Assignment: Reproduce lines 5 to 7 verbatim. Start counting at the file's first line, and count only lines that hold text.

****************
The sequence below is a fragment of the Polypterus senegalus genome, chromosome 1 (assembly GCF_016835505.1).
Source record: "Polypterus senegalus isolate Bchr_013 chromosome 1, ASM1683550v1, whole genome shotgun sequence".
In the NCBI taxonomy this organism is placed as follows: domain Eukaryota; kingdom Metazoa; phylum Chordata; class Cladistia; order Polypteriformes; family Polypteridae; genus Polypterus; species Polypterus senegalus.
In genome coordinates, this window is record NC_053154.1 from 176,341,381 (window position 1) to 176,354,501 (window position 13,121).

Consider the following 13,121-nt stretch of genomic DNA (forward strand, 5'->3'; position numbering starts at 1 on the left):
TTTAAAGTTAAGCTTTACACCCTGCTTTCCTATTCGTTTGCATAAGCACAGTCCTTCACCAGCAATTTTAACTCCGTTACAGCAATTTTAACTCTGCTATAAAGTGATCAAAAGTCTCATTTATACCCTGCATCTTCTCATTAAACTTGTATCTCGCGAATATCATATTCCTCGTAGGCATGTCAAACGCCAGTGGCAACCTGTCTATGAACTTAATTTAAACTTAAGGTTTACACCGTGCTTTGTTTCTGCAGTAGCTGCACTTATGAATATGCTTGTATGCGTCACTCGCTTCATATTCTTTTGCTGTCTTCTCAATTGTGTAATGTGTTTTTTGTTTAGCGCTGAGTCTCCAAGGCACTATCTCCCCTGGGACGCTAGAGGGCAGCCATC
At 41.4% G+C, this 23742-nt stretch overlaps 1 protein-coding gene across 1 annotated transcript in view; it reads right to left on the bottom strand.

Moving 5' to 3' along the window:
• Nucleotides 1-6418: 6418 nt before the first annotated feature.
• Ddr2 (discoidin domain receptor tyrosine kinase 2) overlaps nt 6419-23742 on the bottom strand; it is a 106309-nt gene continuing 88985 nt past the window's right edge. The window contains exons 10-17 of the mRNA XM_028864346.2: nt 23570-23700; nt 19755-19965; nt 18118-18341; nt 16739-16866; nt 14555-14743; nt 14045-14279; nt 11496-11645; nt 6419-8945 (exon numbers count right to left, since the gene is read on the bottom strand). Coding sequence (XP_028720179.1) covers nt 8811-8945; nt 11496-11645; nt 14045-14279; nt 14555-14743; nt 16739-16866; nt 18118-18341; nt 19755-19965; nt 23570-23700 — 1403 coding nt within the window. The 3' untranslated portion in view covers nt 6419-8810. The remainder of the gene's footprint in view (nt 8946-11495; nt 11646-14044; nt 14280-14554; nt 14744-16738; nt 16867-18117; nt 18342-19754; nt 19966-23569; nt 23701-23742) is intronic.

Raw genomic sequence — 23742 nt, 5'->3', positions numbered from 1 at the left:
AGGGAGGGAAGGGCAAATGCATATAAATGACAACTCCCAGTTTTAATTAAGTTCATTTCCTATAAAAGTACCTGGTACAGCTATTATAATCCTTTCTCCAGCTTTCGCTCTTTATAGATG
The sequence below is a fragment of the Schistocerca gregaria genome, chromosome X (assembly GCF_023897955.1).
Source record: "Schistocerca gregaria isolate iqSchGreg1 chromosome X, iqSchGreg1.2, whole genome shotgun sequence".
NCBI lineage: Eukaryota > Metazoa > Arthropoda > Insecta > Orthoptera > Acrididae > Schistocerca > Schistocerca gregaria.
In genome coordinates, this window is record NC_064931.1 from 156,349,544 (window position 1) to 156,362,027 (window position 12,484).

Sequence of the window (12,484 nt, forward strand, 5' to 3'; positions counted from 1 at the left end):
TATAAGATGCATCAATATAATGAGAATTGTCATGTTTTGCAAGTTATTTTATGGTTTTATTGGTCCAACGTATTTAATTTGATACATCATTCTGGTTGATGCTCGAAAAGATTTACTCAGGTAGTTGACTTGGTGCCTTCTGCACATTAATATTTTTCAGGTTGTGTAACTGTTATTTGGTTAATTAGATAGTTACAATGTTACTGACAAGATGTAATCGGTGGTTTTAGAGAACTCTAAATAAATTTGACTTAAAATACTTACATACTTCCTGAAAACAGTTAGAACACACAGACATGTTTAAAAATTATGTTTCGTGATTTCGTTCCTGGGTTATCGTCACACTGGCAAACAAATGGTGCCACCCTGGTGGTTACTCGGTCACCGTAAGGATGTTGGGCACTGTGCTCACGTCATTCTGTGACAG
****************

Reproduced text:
Consider the following 13,121-nt stretch of genomic DNA (forward strand, 5'->3'; position numbering starts at 1 on the left):
TTTAAAGTTAAGCTTTACACCCTGCTTTCCTATTCGTTTGCATAAGCACAGTCCTTCACCAGCAATTTTAACTCCGTTACAGCAATTTTAACTCTGCTATAAAGTGATCAAAAGTCTCATTTATACCCTGCATCTTCTCATTAAACTTGTATCTCGCGAATATCATATTCCTCGTAGGCATGTCAAACGCCAGTGGCAACCTGTCTATGAACTTAATTTAAACTTAAGGTTTACACCGTGCTTTGTTTCTGCAGTAGCTGCACTTATGAATATGCTTGTATGCGTCACTCGCTTCATATTCTTTTGCTGTCTTCTCAATTGTGTAATGTGTTTTTTGTTTAGCGCTGAGTCTCCAAGGCACTATCTCCCCTGGGACGCTAGAGGGCAGCCATC
At 41.4% G+C, this 23742-nt stretch overlaps 1 protein-coding gene across 1 annotated transcript in view; it reads right to left on the bottom strand.